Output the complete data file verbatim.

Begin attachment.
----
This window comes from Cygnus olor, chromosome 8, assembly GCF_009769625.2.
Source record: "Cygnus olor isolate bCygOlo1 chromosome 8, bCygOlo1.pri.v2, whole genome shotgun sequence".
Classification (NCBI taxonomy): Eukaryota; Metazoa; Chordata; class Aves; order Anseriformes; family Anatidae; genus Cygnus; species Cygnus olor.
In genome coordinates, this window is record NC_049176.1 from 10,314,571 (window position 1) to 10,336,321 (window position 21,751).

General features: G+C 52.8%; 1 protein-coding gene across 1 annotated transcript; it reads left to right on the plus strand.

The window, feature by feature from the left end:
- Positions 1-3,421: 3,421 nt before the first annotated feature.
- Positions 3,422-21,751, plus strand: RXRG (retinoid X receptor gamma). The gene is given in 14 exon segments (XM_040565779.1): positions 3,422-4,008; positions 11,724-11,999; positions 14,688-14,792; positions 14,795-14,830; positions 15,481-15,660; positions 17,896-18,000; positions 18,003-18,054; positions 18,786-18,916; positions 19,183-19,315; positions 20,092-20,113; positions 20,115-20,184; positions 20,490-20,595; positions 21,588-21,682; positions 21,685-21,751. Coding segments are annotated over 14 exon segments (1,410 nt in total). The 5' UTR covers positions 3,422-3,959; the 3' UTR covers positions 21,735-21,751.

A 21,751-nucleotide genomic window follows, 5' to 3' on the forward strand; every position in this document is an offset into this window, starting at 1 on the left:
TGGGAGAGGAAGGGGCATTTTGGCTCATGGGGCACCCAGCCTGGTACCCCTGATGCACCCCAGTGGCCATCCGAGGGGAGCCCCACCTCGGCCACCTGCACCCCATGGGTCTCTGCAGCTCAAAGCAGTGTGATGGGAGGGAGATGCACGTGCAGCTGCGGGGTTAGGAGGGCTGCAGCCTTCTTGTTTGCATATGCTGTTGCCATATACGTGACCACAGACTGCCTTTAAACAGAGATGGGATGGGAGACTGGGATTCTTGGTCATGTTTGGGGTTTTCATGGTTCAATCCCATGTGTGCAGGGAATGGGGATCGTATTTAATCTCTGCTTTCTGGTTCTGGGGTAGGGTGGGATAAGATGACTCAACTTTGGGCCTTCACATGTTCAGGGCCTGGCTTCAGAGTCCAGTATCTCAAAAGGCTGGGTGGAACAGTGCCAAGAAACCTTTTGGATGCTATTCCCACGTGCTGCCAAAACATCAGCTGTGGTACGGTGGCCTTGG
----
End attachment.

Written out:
This window comes from Cygnus olor, chromosome 8, assembly GCF_009769625.2.
Source record: "Cygnus olor isolate bCygOlo1 chromosome 8, bCygOlo1.pri.v2, whole genome shotgun sequence".
Classification (NCBI taxonomy): Eukaryota; Metazoa; Chordata; class Aves; order Anseriformes; family Anatidae; genus Cygnus; species Cygnus olor.
In genome coordinates, this window is record NC_049176.1 from 10,314,571 (window position 1) to 10,336,321 (window position 21,751).

General features: G+C 52.8%; 1 protein-coding gene across 1 annotated transcript; it reads left to right on the plus strand.

The window, feature by feature from the left end:
- Positions 1-3,421: 3,421 nt before the first annotated feature.
- Positions 3,422-21,751, plus strand: RXRG (retinoid X receptor gamma). The gene is given in 14 exon segments (XM_040565779.1): positions 3,422-4,008; positions 11,724-11,999; positions 14,688-14,792; positions 14,795-14,830; positions 15,481-15,660; positions 17,896-18,000; positions 18,003-18,054; positions 18,786-18,916; positions 19,183-19,315; positions 20,092-20,113; positions 20,115-20,184; positions 20,490-20,595; positions 21,588-21,682; positions 21,685-21,751. Coding segments are annotated over 14 exon segments (1,410 nt in total). The 5' UTR covers positions 3,422-3,959; the 3' UTR covers positions 21,735-21,751.

A 21,751-nucleotide genomic window follows, 5' to 3' on the forward strand; every position in this document is an offset into this window, starting at 1 on the left:
TGGGAGAGGAAGGGGCATTTTGGCTCATGGGGCACCCAGCCTGGTACCCCTGATGCACCCCAGTGGCCATCCGAGGGGAGCCCCACCTCGGCCACCTGCACCCCATGGGTCTCTGCAGCTCAAAGCAGTGTGATGGGAGGGAGATGCACGTGCAGCTGCGGGGTTAGGAGGGCTGCAGCCTTCTTGTTTGCATATGCTGTTGCCATATACGTGACCACAGACTGCCTTTAAACAGAGATGGGATGGGAGACTGGGATTCTTGGTCATGTTTGGGGTTTTCATGGTTCAATCCCATGTGTGCAGGGAATGGGGATCGTATTTAATCTCTGCTTTCTGGTTCTGGGGTAGGGTGGGATAAGATGACTCAACTTTGGGCCTTCACATGTTCAGGGCCTGGCTTCAGAGTCCAGTATCTCAAAAGGCTGGGTGGAACAGTGCCAAGAAACCTTTTGGATGCTATTCCCACGTGCTGCCAAAACATCAGCTGTGGTACGGTGGCCTTGG